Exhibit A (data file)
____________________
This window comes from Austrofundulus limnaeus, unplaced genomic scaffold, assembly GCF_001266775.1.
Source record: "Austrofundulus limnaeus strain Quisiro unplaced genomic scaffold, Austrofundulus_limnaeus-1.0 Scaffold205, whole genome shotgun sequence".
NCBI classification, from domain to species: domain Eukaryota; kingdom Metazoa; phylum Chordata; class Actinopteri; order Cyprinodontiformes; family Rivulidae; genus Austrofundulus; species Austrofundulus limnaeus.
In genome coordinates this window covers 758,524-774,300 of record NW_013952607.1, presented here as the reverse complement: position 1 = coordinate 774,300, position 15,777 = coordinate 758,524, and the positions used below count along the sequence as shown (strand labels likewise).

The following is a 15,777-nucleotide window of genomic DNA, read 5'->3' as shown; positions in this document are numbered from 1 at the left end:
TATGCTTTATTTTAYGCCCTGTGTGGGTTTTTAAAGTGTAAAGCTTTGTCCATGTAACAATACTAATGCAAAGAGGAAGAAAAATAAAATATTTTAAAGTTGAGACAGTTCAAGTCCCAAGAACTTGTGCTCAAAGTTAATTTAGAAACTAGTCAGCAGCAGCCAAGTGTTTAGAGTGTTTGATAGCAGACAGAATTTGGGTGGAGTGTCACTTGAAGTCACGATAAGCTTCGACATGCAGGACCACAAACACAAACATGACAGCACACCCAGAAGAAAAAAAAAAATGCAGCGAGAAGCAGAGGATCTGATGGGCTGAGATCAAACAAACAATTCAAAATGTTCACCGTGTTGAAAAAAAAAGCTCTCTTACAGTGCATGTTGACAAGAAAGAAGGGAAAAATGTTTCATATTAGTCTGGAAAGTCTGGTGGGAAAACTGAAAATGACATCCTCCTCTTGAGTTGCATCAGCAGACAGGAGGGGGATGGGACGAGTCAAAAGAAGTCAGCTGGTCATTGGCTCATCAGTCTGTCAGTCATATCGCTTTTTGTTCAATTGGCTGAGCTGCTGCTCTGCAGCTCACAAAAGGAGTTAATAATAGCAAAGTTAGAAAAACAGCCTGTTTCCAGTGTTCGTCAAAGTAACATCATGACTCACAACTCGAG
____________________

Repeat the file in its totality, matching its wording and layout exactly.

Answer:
This window comes from Austrofundulus limnaeus, unplaced genomic scaffold, assembly GCF_001266775.1.
Source record: "Austrofundulus limnaeus strain Quisiro unplaced genomic scaffold, Austrofundulus_limnaeus-1.0 Scaffold205, whole genome shotgun sequence".
NCBI classification, from domain to species: domain Eukaryota; kingdom Metazoa; phylum Chordata; class Actinopteri; order Cyprinodontiformes; family Rivulidae; genus Austrofundulus; species Austrofundulus limnaeus.
In genome coordinates this window covers 758,524-774,300 of record NW_013952607.1, presented here as the reverse complement: position 1 = coordinate 774,300, position 15,777 = coordinate 758,524, and the positions used below count along the sequence as shown (strand labels likewise).

The following is a 15,777-nucleotide window of genomic DNA, read 5'->3' as shown; positions in this document are numbered from 1 at the left end:
TATGCTTTATTTTAYGCCCTGTGTGGGTTTTTAAAGTGTAAAGCTTTGTCCATGTAACAATACTAATGCAAAGAGGAAGAAAAATAAAATATTTTAAAGTTGAGACAGTTCAAGTCCCAAGAACTTGTGCTCAAAGTTAATTTAGAAACTAGTCAGCAGCAGCCAAGTGTTTAGAGTGTTTGATAGCAGACAGAATTTGGGTGGAGTGTCACTTGAAGTCACGATAAGCTTCGACATGCAGGACCACAAACACAAACATGACAGCACACCCAGAAGAAAAAAAAAAATGCAGCGAGAAGCAGAGGATCTGATGGGCTGAGATCAAACAAACAATTCAAAATGTTCACCGTGTTGAAAAAAAAAGCTCTCTTACAGTGCATGTTGACAAGAAAGAAGGGAAAAATGTTTCATATTAGTCTGGAAAGTCTGGTGGGAAAACTGAAAATGACATCCTCCTCTTGAGTTGCATCAGCAGACAGGAGGGGGATGGGACGAGTCAAAAGAAGTCAGCTGGTCATTGGCTCATCAGTCTGTCAGTCATATCGCTTTTTGTTCAATTGGCTGAGCTGCTGCTCTGCAGCTCACAAAAGGAGTTAATAATAGCAAAGTTAGAAAAACAGCCTGTTTCCAGTGTTCGTCAAAGTAACATCATGACTCACAACTCGAG